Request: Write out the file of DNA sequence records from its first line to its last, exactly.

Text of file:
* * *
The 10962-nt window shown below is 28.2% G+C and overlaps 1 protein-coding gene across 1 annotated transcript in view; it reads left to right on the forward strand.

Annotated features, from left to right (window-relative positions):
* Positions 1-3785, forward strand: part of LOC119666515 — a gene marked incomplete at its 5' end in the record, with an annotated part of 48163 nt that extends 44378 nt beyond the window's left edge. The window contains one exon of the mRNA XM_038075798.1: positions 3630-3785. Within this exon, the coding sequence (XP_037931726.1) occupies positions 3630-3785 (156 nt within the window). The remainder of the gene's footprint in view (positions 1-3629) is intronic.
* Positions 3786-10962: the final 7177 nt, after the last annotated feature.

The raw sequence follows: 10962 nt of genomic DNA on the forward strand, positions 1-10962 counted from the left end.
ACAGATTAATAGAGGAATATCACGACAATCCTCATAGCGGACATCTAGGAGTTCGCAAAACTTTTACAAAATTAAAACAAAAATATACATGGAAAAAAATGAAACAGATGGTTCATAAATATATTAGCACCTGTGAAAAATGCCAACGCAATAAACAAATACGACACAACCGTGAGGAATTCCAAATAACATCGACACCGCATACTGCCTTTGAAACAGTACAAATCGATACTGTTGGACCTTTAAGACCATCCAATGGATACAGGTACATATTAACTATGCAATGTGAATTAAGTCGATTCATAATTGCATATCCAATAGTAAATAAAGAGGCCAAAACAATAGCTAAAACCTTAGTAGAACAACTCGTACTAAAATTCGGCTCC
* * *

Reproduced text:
The 10962-nt window shown below is 28.2% G+C and overlaps 1 protein-coding gene across 1 annotated transcript in view; it reads left to right on the forward strand.

Annotated features, from left to right (window-relative positions):
* Positions 1-3785, forward strand: part of LOC119666515 — a gene marked incomplete at its 5' end in the record, with an annotated part of 48163 nt that extends 44378 nt beyond the window's left edge. The window contains one exon of the mRNA XM_038075798.1: positions 3630-3785. Within this exon, the coding sequence (XP_037931726.1) occupies positions 3630-3785 (156 nt within the window). The remainder of the gene's footprint in view (positions 1-3629) is intronic.
* Positions 3786-10962: the final 7177 nt, after the last annotated feature.

The raw sequence follows: 10962 nt of genomic DNA on the forward strand, positions 1-10962 counted from the left end.
ACAGATTAATAGAGGAATATCACGACAATCCTCATAGCGGACATCTAGGAGTTCGCAAAACTTTTACAAAATTAAAACAAAAATATACATGGAAAAAAATGAAACAGATGGTTCATAAATATATTAGCACCTGTGAAAAATGCCAACGCAATAAACAAATACGACACAACCGTGAGGAATTCCAAATAACATCGACACCGCATACTGCCTTTGAAACAGTACAAATCGATACTGTTGGACCTTTAAGACCATCCAATGGATACAGGTACATATTAACTATGCAATGTGAATTAAGTCGATTCATAATTGCATATCCAATAGTAAATAAAGAGGCCAAAACAATAGCTAAAACCTTAGTAGAACAACTCGTACTAAAATTCGGCTCC